The Competition and Markets Authority (CMA) has released a Statement on coronavirus (COVID-19), consumer contracts, cancellation and refunds (“the Statement”) which sets out the CMA’s views as to how the law operates in relation to consumer contracts that are cancelled or varied due to COVID-19. The Statement should not be regarded as a substitute for, or a definitive interpretation, of the law.
Generally, the CMA’s view is that where a contract is unable to go ahead due to being prevented by lockdown laws, the consumer would be entitled to a full refund. The CMA consider that in these circumstances, the contract would become frustrated, meaning that the contract comes to an end due to events outside of either party’s control making the contract impossible to perform, or radically changes the nature of the contract.
Where the consumer has received some of the services that they have paid for then the CMA’s view is that they would be entitled to at least a refund for the services that have not been provided. In some cases, the business may also be able to deduct a contribution to the costs it has already incurred in relation to the specific consumer contract in question (where it cannot recover them elsewhere).
If a consumer has an ongoing contract, where they make regular payments for regular services, then they will be entitled to a refund for services that have not been provided due to lockdown laws. Businesses may be able to require the consumer to make a small contribution to its costs until the provision of the service is resumed, but only where the contract terms set this out clearly and fairly and the consumer is free to end the contract if they do not wish to pay these fees.
The CMA considers that, even where contract terms do not allow for a full refund, if a contract is required to be cancelled due to lockdown laws, the consumer would be entitled to a refund as the contract term is likely to be unfair and therefore unenforceable.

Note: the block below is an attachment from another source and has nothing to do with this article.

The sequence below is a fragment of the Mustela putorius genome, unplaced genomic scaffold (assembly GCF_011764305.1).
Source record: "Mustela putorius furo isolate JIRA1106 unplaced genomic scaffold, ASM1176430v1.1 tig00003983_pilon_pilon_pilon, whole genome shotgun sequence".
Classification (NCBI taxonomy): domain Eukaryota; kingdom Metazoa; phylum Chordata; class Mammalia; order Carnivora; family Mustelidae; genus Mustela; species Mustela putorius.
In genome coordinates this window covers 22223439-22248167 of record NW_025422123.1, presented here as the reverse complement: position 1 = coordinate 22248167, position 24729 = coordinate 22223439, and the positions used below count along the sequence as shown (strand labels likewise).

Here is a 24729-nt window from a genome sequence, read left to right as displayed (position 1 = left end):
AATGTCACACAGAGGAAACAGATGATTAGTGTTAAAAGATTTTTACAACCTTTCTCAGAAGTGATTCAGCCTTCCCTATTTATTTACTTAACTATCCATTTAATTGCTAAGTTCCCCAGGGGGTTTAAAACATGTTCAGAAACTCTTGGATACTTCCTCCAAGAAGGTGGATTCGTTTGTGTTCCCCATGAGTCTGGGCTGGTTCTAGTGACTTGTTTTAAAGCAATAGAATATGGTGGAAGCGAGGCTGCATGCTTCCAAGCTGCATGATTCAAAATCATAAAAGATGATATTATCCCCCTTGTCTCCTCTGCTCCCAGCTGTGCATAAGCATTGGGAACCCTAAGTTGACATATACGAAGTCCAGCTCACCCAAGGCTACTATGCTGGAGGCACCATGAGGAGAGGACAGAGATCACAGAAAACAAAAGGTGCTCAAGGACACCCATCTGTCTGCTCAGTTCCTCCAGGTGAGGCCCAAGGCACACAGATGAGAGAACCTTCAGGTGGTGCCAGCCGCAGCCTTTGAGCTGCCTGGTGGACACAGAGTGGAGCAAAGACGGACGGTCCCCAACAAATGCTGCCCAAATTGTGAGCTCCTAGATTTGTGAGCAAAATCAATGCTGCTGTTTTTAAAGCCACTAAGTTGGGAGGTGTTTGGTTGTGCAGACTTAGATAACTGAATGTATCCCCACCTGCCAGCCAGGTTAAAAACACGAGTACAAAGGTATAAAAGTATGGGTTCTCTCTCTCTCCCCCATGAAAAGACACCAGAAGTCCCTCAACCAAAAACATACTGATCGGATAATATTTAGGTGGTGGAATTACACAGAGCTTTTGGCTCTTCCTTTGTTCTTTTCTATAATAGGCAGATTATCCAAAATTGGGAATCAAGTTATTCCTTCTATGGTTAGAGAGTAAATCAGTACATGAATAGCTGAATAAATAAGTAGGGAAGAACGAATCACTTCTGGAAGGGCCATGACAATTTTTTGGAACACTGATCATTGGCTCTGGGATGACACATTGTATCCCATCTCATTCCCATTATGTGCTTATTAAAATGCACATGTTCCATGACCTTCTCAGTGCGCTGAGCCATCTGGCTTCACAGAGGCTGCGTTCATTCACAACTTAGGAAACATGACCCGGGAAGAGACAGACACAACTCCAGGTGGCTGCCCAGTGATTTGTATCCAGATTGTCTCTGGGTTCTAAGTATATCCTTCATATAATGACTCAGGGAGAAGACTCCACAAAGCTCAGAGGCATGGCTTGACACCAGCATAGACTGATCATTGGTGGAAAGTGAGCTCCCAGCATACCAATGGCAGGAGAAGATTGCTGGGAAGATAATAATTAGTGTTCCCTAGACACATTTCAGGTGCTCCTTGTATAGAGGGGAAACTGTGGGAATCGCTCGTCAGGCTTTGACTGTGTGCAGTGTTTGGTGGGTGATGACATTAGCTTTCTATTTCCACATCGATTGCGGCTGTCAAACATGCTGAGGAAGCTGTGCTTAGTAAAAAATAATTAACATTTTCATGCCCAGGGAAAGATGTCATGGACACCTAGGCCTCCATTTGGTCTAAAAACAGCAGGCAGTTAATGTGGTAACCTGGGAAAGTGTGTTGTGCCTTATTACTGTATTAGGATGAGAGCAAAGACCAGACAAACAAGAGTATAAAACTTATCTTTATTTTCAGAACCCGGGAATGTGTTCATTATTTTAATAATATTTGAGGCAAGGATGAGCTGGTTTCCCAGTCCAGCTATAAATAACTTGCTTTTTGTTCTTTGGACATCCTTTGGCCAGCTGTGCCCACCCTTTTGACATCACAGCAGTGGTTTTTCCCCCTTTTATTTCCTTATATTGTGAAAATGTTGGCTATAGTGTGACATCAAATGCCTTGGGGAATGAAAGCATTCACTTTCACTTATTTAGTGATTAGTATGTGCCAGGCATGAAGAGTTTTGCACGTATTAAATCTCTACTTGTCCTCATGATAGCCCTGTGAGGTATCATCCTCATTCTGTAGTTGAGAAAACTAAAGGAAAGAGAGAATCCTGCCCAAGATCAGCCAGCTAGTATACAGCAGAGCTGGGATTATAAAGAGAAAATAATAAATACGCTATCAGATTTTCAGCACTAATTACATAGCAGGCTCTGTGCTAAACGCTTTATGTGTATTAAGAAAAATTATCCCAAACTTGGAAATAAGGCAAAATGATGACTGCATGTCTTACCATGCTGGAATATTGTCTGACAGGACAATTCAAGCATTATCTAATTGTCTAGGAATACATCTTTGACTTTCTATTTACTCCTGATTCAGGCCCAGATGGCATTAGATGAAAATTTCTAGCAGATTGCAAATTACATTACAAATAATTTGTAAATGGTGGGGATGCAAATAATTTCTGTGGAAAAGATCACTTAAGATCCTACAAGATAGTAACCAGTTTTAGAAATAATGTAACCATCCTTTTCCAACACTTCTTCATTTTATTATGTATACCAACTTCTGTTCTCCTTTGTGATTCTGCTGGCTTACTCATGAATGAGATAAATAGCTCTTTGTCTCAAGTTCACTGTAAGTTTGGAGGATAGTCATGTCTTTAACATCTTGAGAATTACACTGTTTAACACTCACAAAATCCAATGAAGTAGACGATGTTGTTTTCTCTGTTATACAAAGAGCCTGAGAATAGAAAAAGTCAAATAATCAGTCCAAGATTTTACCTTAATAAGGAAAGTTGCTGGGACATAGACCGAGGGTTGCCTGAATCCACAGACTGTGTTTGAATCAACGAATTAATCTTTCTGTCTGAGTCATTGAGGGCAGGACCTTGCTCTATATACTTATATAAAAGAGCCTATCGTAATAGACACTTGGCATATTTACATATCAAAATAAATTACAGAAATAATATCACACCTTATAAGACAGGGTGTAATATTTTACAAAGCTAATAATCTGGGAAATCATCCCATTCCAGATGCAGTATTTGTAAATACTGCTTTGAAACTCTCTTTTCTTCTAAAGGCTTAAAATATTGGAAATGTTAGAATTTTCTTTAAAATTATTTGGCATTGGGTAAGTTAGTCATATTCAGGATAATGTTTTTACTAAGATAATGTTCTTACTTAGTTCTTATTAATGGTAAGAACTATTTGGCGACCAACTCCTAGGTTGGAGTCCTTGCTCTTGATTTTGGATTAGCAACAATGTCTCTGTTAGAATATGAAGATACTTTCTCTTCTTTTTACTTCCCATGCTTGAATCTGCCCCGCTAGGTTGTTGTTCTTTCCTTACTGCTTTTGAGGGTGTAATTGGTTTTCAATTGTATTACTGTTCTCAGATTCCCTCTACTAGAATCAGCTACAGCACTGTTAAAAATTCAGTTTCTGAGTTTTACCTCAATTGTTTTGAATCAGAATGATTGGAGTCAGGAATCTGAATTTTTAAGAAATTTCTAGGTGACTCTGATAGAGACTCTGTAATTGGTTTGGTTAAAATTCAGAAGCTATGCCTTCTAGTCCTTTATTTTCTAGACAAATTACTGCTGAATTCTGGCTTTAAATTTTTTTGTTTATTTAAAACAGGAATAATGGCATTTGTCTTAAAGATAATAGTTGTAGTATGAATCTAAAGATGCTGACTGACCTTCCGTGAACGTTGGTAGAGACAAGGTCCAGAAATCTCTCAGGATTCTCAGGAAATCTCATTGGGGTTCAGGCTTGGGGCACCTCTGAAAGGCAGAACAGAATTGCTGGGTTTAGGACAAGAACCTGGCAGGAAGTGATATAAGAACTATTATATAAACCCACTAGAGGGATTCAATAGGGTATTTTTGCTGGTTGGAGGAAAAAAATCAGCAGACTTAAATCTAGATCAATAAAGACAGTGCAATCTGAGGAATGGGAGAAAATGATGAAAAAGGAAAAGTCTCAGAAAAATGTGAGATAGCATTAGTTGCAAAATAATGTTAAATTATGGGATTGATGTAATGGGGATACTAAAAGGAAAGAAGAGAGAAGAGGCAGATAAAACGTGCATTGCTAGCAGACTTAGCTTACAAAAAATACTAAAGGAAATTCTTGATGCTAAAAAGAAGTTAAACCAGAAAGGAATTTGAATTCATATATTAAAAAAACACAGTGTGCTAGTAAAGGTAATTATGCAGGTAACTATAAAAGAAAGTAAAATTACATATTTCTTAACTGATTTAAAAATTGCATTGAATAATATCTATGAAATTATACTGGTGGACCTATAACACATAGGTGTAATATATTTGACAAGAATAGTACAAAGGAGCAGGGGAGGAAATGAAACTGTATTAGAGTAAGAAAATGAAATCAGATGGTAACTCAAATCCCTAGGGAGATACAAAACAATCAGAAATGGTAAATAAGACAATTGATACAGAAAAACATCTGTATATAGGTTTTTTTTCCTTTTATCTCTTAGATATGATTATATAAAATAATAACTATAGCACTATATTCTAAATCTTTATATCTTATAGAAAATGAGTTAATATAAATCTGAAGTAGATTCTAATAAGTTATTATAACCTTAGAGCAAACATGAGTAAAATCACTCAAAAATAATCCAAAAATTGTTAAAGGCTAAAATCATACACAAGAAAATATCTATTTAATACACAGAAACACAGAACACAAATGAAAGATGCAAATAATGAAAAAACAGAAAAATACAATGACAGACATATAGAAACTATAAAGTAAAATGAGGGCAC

If a contract requires the consumer to pay early for future services then the business should not seek payment if it knows that it is likely to be prevented from operating the consumer contracts due to lockdown laws. Where it is reasonably likely that the business will be able to provide the future services, it can generally require the consumer to carry on making contractual payments in advance of performance.
Businesses may attempt to re-draft their standard terms and conditions so that full refunds are not provided due to COVID-19 related events however, where the terms related to consumers, it is likely that the terms could be regarded as unfair and therefore be unenforceable. Terms are more likely to be considered fair and enforceable if they are appropriately and clearly brought to the consumer’s attention before they enter into the contract and if they allow for a large proportion of payment to be refunded and only allow the business to withhold a limited amount for any costs it has already incurred.
Where performance of a contract is made more difficult to perform, or where the consumer does not wish to go ahead, due to government guidance then the situation is likely to be more complex. For package holidays, the consumer is likely to be entitled to a full refund, however for other arrangements this may not be the case and the position is likely to depend on the specific facts of each case. Where a business intends to rely on the terms under the contract, it must ensure that these are fair.
In summary, the CMA’s view is that businesses must treat consumers fairly and responsibly in circumstances relating to the COVID-19 pandemic and this may include trying to find a mutually acceptable solution. Ultimately, however, only the Court can decide how the law applies, and in many cases this will be the first time that these issues have been considered in the context of a pandemic like COVID-19.